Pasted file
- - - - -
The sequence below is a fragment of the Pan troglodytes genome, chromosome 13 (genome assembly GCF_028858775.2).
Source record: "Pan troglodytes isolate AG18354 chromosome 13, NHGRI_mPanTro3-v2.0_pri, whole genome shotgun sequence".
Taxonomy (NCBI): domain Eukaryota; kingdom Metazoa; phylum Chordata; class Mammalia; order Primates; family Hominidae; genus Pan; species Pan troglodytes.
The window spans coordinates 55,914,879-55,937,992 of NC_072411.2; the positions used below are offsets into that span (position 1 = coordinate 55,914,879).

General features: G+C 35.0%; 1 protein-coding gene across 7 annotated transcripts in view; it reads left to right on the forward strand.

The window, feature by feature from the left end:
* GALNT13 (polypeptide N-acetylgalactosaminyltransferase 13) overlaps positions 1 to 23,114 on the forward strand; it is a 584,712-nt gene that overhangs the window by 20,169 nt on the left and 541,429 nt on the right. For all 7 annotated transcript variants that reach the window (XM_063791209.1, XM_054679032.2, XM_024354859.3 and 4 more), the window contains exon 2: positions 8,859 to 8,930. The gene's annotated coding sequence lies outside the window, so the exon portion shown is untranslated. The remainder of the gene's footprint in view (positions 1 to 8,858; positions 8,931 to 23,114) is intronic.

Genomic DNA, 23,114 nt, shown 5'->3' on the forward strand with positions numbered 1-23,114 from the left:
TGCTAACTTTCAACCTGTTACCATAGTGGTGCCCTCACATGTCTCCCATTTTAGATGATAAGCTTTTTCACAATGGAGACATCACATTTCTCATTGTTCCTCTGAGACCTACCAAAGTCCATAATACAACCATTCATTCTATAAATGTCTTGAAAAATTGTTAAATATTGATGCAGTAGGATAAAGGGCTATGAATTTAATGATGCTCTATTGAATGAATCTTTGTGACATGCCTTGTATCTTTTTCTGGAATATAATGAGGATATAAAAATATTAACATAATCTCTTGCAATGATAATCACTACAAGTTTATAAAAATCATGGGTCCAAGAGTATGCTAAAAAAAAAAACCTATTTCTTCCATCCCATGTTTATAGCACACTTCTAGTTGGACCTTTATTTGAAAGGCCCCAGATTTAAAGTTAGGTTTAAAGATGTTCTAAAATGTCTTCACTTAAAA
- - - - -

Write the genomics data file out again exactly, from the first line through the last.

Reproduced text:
The sequence below is a fragment of the Pan troglodytes genome, chromosome 13 (genome assembly GCF_028858775.2).
Source record: "Pan troglodytes isolate AG18354 chromosome 13, NHGRI_mPanTro3-v2.0_pri, whole genome shotgun sequence".
Taxonomy (NCBI): domain Eukaryota; kingdom Metazoa; phylum Chordata; class Mammalia; order Primates; family Hominidae; genus Pan; species Pan troglodytes.
The window spans coordinates 55,914,879-55,937,992 of NC_072411.2; the positions used below are offsets into that span (position 1 = coordinate 55,914,879).

General features: G+C 35.0%; 1 protein-coding gene across 7 annotated transcripts in view; it reads left to right on the forward strand.

The window, feature by feature from the left end:
* GALNT13 (polypeptide N-acetylgalactosaminyltransferase 13) overlaps positions 1 to 23,114 on the forward strand; it is a 584,712-nt gene that overhangs the window by 20,169 nt on the left and 541,429 nt on the right. For all 7 annotated transcript variants that reach the window (XM_063791209.1, XM_054679032.2, XM_024354859.3 and 4 more), the window contains exon 2: positions 8,859 to 8,930. The gene's annotated coding sequence lies outside the window, so the exon portion shown is untranslated. The remainder of the gene's footprint in view (positions 1 to 8,858; positions 8,931 to 23,114) is intronic.

Genomic DNA, 23,114 nt, shown 5'->3' on the forward strand with positions numbered 1-23,114 from the left:
TGCTAACTTTCAACCTGTTACCATAGTGGTGCCCTCACATGTCTCCCATTTTAGATGATAAGCTTTTTCACAATGGAGACATCACATTTCTCATTGTTCCTCTGAGACCTACCAAAGTCCATAATACAACCATTCATTCTATAAATGTCTTGAAAAATTGTTAAATATTGATGCAGTAGGATAAAGGGCTATGAATTTAATGATGCTCTATTGAATGAATCTTTGTGACATGCCTTGTATCTTTTTCTGGAATATAATGAGGATATAAAAATATTAACATAATCTCTTGCAATGATAATCACTACAAGTTTATAAAAATCATGGGTCCAAGAGTATGCTAAAAAAAAAAACCTATTTCTTCCATCCCATGTTTATAGCACACTTCTAGTTGGACCTTTATTTGAAAGGCCCCAGATTTAAAGTTAGGTTTAAAGATGTTCTAAAATGTCTTCACTTAAAA